Associate Professor of History and Director, Africana Studies Institute, University of Connecticut; staff writer, The New Yorker; winner of the 2015 Sidney Hillman Prize for Opinion and Analysis Journalism and author of several books, including The Substance of Hope: Barack Obama and the Paradox of Progress

Submission Deadline: January 25, 2016


Critical Race Theory holds “that race is central, not peripheral, to American thought and life” and “that racism is common and ordinary rather than rare and episodic” (The Oxford Companion to American Law). From hashtags (#BlackLivesMatter, #CharlestonSyllabus, #BlackOnCampus) to podcasts (About Race, Intersection with Jamil Smith, Real Talk with Nekima Levy-Pounds), from city streets to college campuses, these are some of the spaces and places where dialogues about race and racism are happening. This is where the theme for the 2016 LACUNY Institute begins, where it seeks to join the national conversation on race.

In addressing this theme, we are interested in amplifying and extending recent important conversations and scholarship in the library profession which have interrogated the role of libraries in systemic racism, the collusion of library neutrality in oppression, and white privilege and fragility in the profession, among other issues. Libraries attract professionals with “good” and “noble” intentions, but as Ta-Nehisi Coates writes in Between the World and Me, “‘Good intention’ is a hall pass through history.”

How can we move the dialogue beyond good intention, where it has been mired in well-meaning diversity and multiculturalism initiatives? How do we move the profession from racial liberalism, as articulated by Lani Guinier, to racial literacy, which “requires us to rethink race as an instrument of social, geographic, and economic control of both whites and blacks”? How can and do libraries contribute to the national conversation on race, racism, and anti-racism? What are the foundations that librarianship can use to address racism both within the profession and society at large?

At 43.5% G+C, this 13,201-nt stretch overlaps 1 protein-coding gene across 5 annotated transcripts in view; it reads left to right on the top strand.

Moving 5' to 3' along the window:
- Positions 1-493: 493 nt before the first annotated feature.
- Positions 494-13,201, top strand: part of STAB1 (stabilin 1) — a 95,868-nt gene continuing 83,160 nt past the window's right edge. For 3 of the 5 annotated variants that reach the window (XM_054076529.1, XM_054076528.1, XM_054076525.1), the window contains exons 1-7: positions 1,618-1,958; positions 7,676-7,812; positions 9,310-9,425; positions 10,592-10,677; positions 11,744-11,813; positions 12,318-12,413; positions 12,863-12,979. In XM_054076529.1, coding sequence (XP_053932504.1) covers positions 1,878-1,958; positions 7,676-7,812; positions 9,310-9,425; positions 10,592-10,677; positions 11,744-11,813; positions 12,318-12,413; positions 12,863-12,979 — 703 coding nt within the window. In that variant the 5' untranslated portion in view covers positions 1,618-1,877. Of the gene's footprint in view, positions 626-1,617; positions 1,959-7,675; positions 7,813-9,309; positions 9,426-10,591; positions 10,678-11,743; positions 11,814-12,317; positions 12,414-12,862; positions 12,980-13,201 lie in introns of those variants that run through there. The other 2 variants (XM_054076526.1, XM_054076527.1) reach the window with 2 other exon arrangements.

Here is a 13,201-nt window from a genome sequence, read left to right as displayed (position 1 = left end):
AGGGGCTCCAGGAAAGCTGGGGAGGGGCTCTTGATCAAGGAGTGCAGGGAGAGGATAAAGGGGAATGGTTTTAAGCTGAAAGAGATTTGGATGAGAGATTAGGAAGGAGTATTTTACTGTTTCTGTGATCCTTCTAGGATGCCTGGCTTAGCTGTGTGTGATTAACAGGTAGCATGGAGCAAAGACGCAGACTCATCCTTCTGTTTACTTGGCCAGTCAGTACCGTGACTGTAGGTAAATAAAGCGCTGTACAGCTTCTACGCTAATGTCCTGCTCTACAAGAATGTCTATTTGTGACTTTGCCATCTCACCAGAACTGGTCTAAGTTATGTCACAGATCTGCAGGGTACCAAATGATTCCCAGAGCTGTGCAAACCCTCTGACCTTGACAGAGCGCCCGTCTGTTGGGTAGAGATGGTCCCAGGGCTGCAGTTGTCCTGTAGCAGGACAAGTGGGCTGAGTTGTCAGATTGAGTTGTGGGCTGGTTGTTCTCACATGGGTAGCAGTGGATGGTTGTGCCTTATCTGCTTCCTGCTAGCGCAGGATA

The LACUNY Institute Committee seeks proposals that address race in libraries, archives, and the information studies, across myriad roles (staff, faculty, students, patrons, etc.) and functions (technical services, public services, instruction, etc.).

Example topics include but are not limited to:

– Counter-narratives
– Race and critical information literacy and pedagogy
– Race and racism in information organization
– Intersectionality
– Microaggressions
– Libraries, race, and access
– What is and is not collected

The Institute will have three tracks: panel presentations, facilitated dialogues, and alt-sessions.

– Panel papers (15 minutes/presenter): Moderated panel presentations with time for questions and discussion.
– Facilitated dialogues (45 minutes): Teams of two lead a discussion on topic of their choice related to the theme, with one person presenting context and the other facilitating conversation.
– Alt-sessions (15-30 minutes): An opportunity for exploring topics through multiple ways of knowing (e.g., short documentary, spoken word, performance art).

Please submit proposals, including a 300-500 word abstract by January 25, 2016.

The goal of this event is to create a space for respectful dialogue and debate about these critical issues. We will be publishing a formal code of conduct, but the event organizers will actively strive to create a public space in which multiple perspectives can be heard and no one voice dominates.

Questions may be directed to Jean Amaral, jamaral@bmcc.cuny.edu.

November 26, 2015

CFP – CAPAL 2016: Beyond the Library: Agency, Practice, and Society